Confused about the mixed messages for the fourth dose of COVID? You are not alone – National |

A seventh wave of COVID-19 appears to be making its way across Canada, but many have been confused about who is eligible for the fourth dose of the vaccine and when they can receive it.

Health experts say there’s no need to panic: As long as those who are most vulnerable to serious outcomes from the virus are as up-to-date on their vaccinations as possible, younger and healthier people should wait until the fourth dose or even updated vaccines are likely to become more widely available in the coming months.

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“Those who are over the age of 60, those who are immunocompromised should get their fourth dose. And that is really to reduce your risk of hospitalization in the future,” said Dr. Zain Chagla, an infectious disease specialist.

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“If you’ve had three doses now and you’re not in one of those 60-plus or immunocompromised groups, you can be pretty reassured that your risk of hospitalization is very low.”

Last week, the National Advisory Committee on Immunization (NACI) released new guidance on fall booster vaccinations ahead of a possible future wave of COVID-19 in Canada.

It recommended that Canadians at higher risk of severe illness from COVID-19 be offered a fall booster dose “regardless of the number of booster doses previously received.”

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It says this should include people 65 and older, residents of long-term care or housing facilities, and people 12 and older with an underlying medical condition that puts them at high risk for severe COVID-19.

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NACI also recommended that boosters “may” be offered to all other people 12 to 64 years of age, regardless of how many booster doses they have previously received.

Some provinces and territories, such as Quebec, Prince Edward Island, Nunavut, and Yukon, have opened their eligibility for a second booster, which would be a fourth dose of the vaccine, to anyone over the age of 18 and 12, respectively, who has waited a certain number of months since your last dose.

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But others, such as Ontario, New Brunswick, Nova Scotia, Manitoba, Saskatchewan and the Northwest Territories only offer a second booster to those over 50 and the immunocompromised, as well as First Nations, Inuit and Metis.

Meanwhile, Alberta and British Columbia only allow the fourth dose for people over 70 and vulnerable populations.

Both BC Chief Health Officer Dr. Bonnie Henry and Ontario’s top physician Dr. Kieran Moore said they are waiting to open up second booster availability until more people in their provinces get their first boosters.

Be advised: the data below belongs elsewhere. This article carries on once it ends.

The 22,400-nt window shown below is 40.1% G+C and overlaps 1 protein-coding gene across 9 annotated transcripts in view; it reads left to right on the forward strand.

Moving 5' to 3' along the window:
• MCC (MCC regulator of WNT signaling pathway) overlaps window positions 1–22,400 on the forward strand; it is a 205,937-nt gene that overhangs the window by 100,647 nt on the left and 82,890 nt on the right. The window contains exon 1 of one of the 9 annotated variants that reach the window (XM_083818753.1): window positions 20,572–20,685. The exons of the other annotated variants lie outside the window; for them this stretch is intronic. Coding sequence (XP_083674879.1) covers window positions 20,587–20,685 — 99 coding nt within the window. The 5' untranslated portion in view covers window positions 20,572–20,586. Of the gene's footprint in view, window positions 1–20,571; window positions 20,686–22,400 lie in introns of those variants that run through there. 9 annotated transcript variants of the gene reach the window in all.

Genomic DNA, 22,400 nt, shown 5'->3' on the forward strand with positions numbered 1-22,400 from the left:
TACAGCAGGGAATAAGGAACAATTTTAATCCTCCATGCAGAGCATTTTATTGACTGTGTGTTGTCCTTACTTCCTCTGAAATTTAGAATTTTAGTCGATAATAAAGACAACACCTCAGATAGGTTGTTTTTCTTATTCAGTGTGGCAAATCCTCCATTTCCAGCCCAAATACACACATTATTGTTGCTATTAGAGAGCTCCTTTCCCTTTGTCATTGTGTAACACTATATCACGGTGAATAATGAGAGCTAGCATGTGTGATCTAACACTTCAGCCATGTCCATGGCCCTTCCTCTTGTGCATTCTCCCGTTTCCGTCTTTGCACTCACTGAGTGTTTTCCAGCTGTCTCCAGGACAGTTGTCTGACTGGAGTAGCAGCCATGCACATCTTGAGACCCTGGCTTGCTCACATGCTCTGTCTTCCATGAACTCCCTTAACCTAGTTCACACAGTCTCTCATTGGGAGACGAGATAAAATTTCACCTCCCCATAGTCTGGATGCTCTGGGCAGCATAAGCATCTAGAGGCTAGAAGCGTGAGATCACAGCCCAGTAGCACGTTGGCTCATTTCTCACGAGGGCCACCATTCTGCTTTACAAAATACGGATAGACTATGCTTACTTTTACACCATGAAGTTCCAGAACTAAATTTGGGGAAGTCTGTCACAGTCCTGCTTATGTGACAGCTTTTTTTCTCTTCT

This has raised concern among those who are not yet eligible, many of whom have expressed their doubts on social media.

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Additionally, some provinces have opened eligibility to younger age groups while others have not, causing confusion and raising questions about why public health officials are issuing conflicting messages about the same virus and vaccine depending on where they are. it lives

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This inconsistent messaging at a time when the response to COVID-19 has been criticized by many opponents of vaccines and lockdowns may undermine public confidence in the system, says Dr. Isaac Bogoch, a disease specialist Infectious Diseases at Toronto General Hospital.

“When you have several seemingly credible voices recommending different approaches, and when you have guidance that sometimes contradicts what various experts are saying, and when you have provinces with different policies, all of that contributes to more general public confusion and mistrust. ” he said.

“I think that’s a very, very important issue.”

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But as the virus changes and the world’s understanding of it changes, advice on how to respond to it will change and be different for people at varying degrees of risk, Chagla said.

The flu vaccine, for example, has different doses for people based on their age and risk factors, just like other vaccines, he noted.

When COVID-19 vaccines started rolling out, everyone needed them uniformly, so the messages could be the same across Canada. Now, depending on an individual’s previous vaccination status and personal risk factors, the advice could be different, Chagla said.

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“Now, it really has to be focused, but with (public health) transparently discussing why there is a focus on certain populations compared to others.”

The top priority is ensuring that anyone who hasn’t yet gotten a third dose — a group that encompasses millions of Canadians across the country — gets a boost, Bogoch said.

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For those who are younger, healthier and up-to-date on their vaccinations, there may be some benefit to postponing the fourth dose, given that some vaccine makers have already submitted new formulations that protect against Omicron variants to health regulators, he said. . .

“I think people are frustrated because the system is not easy. This is a virus that we are learning about every day,” Bogoch said.

“But, you know, we shouldn’t get frustrated if the messages change. It’s really updating the science and finding that certain groups benefit more from more vaccines than other groups where the benefits are less profound.”

© 2022 Global News, a division of Corus Entertainment Inc.

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